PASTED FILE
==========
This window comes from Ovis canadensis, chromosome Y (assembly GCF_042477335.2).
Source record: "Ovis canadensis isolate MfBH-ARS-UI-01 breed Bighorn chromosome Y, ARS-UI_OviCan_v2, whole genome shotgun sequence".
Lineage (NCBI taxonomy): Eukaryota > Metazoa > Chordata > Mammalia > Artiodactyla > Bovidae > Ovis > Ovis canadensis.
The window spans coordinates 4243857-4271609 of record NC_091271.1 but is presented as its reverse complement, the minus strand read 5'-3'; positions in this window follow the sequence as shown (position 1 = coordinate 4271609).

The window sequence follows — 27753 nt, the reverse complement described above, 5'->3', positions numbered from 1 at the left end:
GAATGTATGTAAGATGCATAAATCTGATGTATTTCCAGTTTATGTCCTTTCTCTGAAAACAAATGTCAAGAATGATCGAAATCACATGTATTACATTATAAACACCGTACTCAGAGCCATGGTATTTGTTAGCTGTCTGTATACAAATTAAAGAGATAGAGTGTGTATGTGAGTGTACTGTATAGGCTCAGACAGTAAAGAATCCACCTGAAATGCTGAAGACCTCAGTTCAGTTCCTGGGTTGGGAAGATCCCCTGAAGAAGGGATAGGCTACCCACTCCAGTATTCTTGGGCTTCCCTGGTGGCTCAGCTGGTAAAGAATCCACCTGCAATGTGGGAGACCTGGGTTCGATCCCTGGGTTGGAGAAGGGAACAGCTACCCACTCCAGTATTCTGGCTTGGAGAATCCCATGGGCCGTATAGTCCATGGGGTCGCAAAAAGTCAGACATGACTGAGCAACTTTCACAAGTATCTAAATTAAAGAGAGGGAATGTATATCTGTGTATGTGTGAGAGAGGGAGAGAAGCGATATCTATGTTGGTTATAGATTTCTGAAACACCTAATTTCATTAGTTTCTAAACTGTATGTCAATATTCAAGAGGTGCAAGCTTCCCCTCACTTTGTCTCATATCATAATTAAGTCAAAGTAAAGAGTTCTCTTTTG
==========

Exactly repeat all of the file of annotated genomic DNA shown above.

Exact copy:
This window comes from Ovis canadensis, chromosome Y (assembly GCF_042477335.2).
Source record: "Ovis canadensis isolate MfBH-ARS-UI-01 breed Bighorn chromosome Y, ARS-UI_OviCan_v2, whole genome shotgun sequence".
Lineage (NCBI taxonomy): Eukaryota > Metazoa > Chordata > Mammalia > Artiodactyla > Bovidae > Ovis > Ovis canadensis.
The window spans coordinates 4243857-4271609 of record NC_091271.1 but is presented as its reverse complement, the minus strand read 5'-3'; positions in this window follow the sequence as shown (position 1 = coordinate 4271609).

The window sequence follows — 27753 nt, the reverse complement described above, 5'->3', positions numbered from 1 at the left end:
GAATGTATGTAAGATGCATAAATCTGATGTATTTCCAGTTTATGTCCTTTCTCTGAAAACAAATGTCAAGAATGATCGAAATCACATGTATTACATTATAAACACCGTACTCAGAGCCATGGTATTTGTTAGCTGTCTGTATACAAATTAAAGAGATAGAGTGTGTATGTGAGTGTACTGTATAGGCTCAGACAGTAAAGAATCCACCTGAAATGCTGAAGACCTCAGTTCAGTTCCTGGGTTGGGAAGATCCCCTGAAGAAGGGATAGGCTACCCACTCCAGTATTCTTGGGCTTCCCTGGTGGCTCAGCTGGTAAAGAATCCACCTGCAATGTGGGAGACCTGGGTTCGATCCCTGGGTTGGAGAAGGGAACAGCTACCCACTCCAGTATTCTGGCTTGGAGAATCCCATGGGCCGTATAGTCCATGGGGTCGCAAAAAGTCAGACATGACTGAGCAACTTTCACAAGTATCTAAATTAAAGAGAGGGAATGTATATCTGTGTATGTGTGAGAGAGGGAGAGAAGCGATATCTATGTTGGTTATAGATTTCTGAAACACCTAATTTCATTAGTTTCTAAACTGTATGTCAATATTCAAGAGGTGCAAGCTTCCCCTCACTTTGTCTCATATCATAATTAAGTCAAAGTAAAGAGTTCTCTTTTG